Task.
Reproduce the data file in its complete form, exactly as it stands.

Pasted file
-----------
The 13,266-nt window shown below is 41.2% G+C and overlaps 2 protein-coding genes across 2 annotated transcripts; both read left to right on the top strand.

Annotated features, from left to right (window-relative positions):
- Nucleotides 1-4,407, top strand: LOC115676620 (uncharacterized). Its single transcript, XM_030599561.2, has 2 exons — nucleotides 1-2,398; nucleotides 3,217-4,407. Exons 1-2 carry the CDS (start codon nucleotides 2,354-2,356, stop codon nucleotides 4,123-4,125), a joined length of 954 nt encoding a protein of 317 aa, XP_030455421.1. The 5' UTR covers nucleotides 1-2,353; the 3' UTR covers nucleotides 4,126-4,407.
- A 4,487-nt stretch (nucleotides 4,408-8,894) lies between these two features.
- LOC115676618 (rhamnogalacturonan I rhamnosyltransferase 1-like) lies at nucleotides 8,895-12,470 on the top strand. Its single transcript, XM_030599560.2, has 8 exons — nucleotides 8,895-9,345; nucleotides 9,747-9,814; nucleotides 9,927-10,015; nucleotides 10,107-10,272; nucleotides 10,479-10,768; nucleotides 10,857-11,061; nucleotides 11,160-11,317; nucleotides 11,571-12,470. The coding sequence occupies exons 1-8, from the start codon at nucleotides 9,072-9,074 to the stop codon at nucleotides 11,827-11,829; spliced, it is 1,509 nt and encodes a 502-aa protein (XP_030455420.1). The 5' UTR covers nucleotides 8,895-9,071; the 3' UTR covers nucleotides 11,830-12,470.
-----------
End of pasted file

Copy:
The 13,266-nt window shown below is 41.2% G+C and overlaps 2 protein-coding genes across 2 annotated transcripts; both read left to right on the top strand.

Annotated features, from left to right (window-relative positions):
- Nucleotides 1-4,407, top strand: LOC115676620 (uncharacterized). Its single transcript, XM_030599561.2, has 2 exons — nucleotides 1-2,398; nucleotides 3,217-4,407. Exons 1-2 carry the CDS (start codon nucleotides 2,354-2,356, stop codon nucleotides 4,123-4,125), a joined length of 954 nt encoding a protein of 317 aa, XP_030455421.1. The 5' UTR covers nucleotides 1-2,353; the 3' UTR covers nucleotides 4,126-4,407.
- A 4,487-nt stretch (nucleotides 4,408-8,894) lies between these two features.
- LOC115676618 (rhamnogalacturonan I rhamnosyltransferase 1-like) lies at nucleotides 8,895-12,470 on the top strand. Its single transcript, XM_030599560.2, has 8 exons — nucleotides 8,895-9,345; nucleotides 9,747-9,814; nucleotides 9,927-10,015; nucleotides 10,107-10,272; nucleotides 10,479-10,768; nucleotides 10,857-11,061; nucleotides 11,160-11,317; nucleotides 11,571-12,470. The coding sequence occupies exons 1-8, from the start codon at nucleotides 9,072-9,074 to the stop codon at nucleotides 11,827-11,829; spliced, it is 1,509 nt and encodes a 502-aa protein (XP_030455420.1). The 5' UTR covers nucleotides 8,895-9,071; the 3' UTR covers nucleotides 11,830-12,470.